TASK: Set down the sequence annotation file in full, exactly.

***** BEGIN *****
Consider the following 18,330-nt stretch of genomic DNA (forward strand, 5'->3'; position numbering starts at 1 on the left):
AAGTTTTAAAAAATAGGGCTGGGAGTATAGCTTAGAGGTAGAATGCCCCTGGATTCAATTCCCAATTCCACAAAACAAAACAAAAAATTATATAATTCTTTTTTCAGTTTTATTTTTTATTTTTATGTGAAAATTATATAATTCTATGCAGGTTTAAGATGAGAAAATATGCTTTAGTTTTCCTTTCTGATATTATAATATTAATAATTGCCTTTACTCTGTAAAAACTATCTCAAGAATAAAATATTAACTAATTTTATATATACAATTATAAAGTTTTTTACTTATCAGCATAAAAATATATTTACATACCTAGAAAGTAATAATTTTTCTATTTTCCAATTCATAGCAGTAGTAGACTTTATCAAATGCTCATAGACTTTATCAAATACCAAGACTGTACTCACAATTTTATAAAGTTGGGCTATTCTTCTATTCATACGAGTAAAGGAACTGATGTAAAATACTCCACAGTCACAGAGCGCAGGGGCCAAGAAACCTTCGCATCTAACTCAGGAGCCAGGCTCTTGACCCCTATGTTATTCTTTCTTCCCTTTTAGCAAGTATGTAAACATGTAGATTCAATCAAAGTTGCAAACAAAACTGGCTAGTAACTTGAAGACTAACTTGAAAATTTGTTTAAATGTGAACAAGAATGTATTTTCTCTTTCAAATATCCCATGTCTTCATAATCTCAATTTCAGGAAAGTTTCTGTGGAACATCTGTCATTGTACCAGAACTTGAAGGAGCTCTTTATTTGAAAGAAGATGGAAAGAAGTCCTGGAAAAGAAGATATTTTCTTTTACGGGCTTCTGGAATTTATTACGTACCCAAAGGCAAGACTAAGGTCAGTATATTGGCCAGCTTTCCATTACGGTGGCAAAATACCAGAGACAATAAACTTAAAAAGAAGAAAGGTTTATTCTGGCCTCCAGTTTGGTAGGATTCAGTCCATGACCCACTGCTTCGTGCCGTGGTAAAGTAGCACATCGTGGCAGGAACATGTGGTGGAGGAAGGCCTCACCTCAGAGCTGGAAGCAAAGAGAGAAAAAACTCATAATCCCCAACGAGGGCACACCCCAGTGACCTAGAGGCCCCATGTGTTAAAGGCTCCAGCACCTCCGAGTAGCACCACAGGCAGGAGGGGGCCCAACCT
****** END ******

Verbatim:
Consider the following 18,330-nt stretch of genomic DNA (forward strand, 5'->3'; position numbering starts at 1 on the left):
AAGTTTTAAAAAATAGGGCTGGGAGTATAGCTTAGAGGTAGAATGCCCCTGGATTCAATTCCCAATTCCACAAAACAAAACAAAAAATTATATAATTCTTTTTTCAGTTTTATTTTTTATTTTTATGTGAAAATTATATAATTCTATGCAGGTTTAAGATGAGAAAATATGCTTTAGTTTTCCTTTCTGATATTATAATATTAATAATTGCCTTTACTCTGTAAAAACTATCTCAAGAATAAAATATTAACTAATTTTATATATACAATTATAAAGTTTTTTACTTATCAGCATAAAAATATATTTACATACCTAGAAAGTAATAATTTTTCTATTTTCCAATTCATAGCAGTAGTAGACTTTATCAAATGCTCATAGACTTTATCAAATACCAAGACTGTACTCACAATTTTATAAAGTTGGGCTATTCTTCTATTCATACGAGTAAAGGAACTGATGTAAAATACTCCACAGTCACAGAGCGCAGGGGCCAAGAAACCTTCGCATCTAACTCAGGAGCCAGGCTCTTGACCCCTATGTTATTCTTTCTTCCCTTTTAGCAAGTATGTAAACATGTAGATTCAATCAAAGTTGCAAACAAAACTGGCTAGTAACTTGAAGACTAACTTGAAAATTTGTTTAAATGTGAACAAGAATGTATTTTCTCTTTCAAATATCCCATGTCTTCATAATCTCAATTTCAGGAAAGTTTCTGTGGAACATCTGTCATTGTACCAGAACTTGAAGGAGCTCTTTATTTGAAAGAAGATGGAAAGAAGTCCTGGAAAAGAAGATATTTTCTTTTACGGGCTTCTGGAATTTATTACGTACCCAAAGGCAAGACTAAGGTCAGTATATTGGCCAGCTTTCCATTACGGTGGCAAAATACCAGAGACAATAAACTTAAAAAGAAGAAAGGTTTATTCTGGCCTCCAGTTTGGTAGGATTCAGTCCATGACCCACTGCTTCGTGCCGTGGTAAAGTAGCACATCGTGGCAGGAACATGTGGTGGAGGAAGGCCTCACCTCAGAGCTGGAAGCAAAGAGAGAAAAAACTCATAATCCCCAACGAGGGCACACCCCAGTGACCTAGAGGCCCCATGTGTTAAAGGCTCCAGCACCTCCGAGTAGCACCACAGGCAGGAGGGGGCCCAACCT